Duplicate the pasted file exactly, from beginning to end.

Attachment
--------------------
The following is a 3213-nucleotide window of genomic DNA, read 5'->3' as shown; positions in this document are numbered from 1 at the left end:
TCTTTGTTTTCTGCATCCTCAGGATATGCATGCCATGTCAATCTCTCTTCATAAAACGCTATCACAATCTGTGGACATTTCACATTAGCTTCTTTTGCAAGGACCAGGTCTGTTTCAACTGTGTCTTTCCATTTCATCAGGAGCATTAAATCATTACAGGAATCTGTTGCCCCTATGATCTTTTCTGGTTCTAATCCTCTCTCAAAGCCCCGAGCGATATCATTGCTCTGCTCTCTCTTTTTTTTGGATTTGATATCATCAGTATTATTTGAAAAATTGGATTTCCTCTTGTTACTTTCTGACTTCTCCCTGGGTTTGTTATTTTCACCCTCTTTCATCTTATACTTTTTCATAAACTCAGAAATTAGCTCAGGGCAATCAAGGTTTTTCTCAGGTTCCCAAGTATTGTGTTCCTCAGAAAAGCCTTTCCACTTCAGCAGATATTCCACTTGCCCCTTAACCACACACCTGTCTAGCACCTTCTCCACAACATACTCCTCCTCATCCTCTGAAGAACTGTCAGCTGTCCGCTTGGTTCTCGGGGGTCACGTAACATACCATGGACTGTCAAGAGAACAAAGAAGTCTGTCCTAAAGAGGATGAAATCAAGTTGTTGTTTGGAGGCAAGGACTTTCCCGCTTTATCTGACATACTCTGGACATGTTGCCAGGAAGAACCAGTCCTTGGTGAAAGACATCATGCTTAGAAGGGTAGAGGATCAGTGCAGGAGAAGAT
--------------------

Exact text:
The following is a 3213-nucleotide window of genomic DNA, read 5'->3' as shown; positions in this document are numbered from 1 at the left end:
TCTTTGTTTTCTGCATCCTCAGGATATGCATGCCATGTCAATCTCTCTTCATAAAACGCTATCACAATCTGTGGACATTTCACATTAGCTTCTTTTGCAAGGACCAGGTCTGTTTCAACTGTGTCTTTCCATTTCATCAGGAGCATTAAATCATTACAGGAATCTGTTGCCCCTATGATCTTTTCTGGTTCTAATCCTCTCTCAAAGCCCCGAGCGATATCATTGCTCTGCTCTCTCTTTTTTTTGGATTTGATATCATCAGTATTATTTGAAAAATTGGATTTCCTCTTGTTACTTTCTGACTTCTCCCTGGGTTTGTTATTTTCACCCTCTTTCATCTTATACTTTTTCATAAACTCAGAAATTAGCTCAGGGCAATCAAGGTTTTTCTCAGGTTCCCAAGTATTGTGTTCCTCAGAAAAGCCTTTCCACTTCAGCAGATATTCCACTTGCCCCTTAACCACACACCTGTCTAGCACCTTCTCCACAACATACTCCTCCTCATCCTCTGAAGAACTGTCAGCTGTCCGCTTGGTTCTCGGGGGTCACGTAACATACCATGGACTGTCAAGAGAACAAAGAAGTCTGTCCTAAAGAGGATGAAATCAAGTTGTTGTTTGGAGGCAAGGACTTTCCCGCTTTATCTGACATACTCTGGACATGTTGCCAGGAAGAACCAGTCCTTGGTGAAAGACATCATGCTTAGAAGGGTAGAGGATCAGTGCAGGAGAAGAT